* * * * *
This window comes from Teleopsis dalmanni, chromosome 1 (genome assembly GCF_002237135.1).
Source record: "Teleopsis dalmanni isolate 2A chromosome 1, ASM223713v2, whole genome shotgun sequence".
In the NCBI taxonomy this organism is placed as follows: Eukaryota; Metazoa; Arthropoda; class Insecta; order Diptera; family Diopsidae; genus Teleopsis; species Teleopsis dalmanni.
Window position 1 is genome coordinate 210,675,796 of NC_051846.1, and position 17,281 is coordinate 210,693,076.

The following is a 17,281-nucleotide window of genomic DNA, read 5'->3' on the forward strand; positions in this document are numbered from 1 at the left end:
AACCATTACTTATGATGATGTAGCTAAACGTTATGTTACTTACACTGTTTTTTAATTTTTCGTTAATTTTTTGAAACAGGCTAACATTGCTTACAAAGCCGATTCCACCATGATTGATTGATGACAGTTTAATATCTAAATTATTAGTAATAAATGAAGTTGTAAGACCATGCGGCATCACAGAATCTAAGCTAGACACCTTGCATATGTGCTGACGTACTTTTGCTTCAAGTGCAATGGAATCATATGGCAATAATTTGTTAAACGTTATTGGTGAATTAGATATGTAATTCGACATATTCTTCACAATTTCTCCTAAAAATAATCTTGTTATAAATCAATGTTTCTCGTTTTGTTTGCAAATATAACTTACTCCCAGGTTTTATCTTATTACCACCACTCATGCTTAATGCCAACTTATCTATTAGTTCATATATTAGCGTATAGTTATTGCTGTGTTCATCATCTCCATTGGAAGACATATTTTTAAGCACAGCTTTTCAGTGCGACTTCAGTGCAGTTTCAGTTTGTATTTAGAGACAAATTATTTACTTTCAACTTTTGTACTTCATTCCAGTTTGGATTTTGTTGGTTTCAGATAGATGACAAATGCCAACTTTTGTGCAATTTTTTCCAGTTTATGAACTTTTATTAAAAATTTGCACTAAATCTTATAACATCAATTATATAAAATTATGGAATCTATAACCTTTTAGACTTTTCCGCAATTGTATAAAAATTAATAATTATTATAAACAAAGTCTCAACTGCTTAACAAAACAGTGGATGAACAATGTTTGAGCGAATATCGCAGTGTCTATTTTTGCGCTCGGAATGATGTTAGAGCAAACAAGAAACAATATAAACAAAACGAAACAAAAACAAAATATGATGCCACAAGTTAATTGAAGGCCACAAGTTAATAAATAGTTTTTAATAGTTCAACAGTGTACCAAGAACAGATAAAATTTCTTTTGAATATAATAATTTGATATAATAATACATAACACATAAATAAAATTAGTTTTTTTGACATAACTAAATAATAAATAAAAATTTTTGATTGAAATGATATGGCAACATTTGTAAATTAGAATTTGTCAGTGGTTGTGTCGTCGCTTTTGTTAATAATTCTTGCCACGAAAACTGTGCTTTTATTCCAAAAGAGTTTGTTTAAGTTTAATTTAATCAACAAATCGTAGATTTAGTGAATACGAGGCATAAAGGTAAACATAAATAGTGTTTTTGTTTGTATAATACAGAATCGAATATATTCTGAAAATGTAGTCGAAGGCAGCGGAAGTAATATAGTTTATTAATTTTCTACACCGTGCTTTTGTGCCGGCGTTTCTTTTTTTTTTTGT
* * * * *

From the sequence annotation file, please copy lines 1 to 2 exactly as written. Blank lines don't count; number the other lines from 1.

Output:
This window comes from Teleopsis dalmanni, chromosome 1 (genome assembly GCF_002237135.1).
Source record: "Teleopsis dalmanni isolate 2A chromosome 1, ASM223713v2, whole genome shotgun sequence".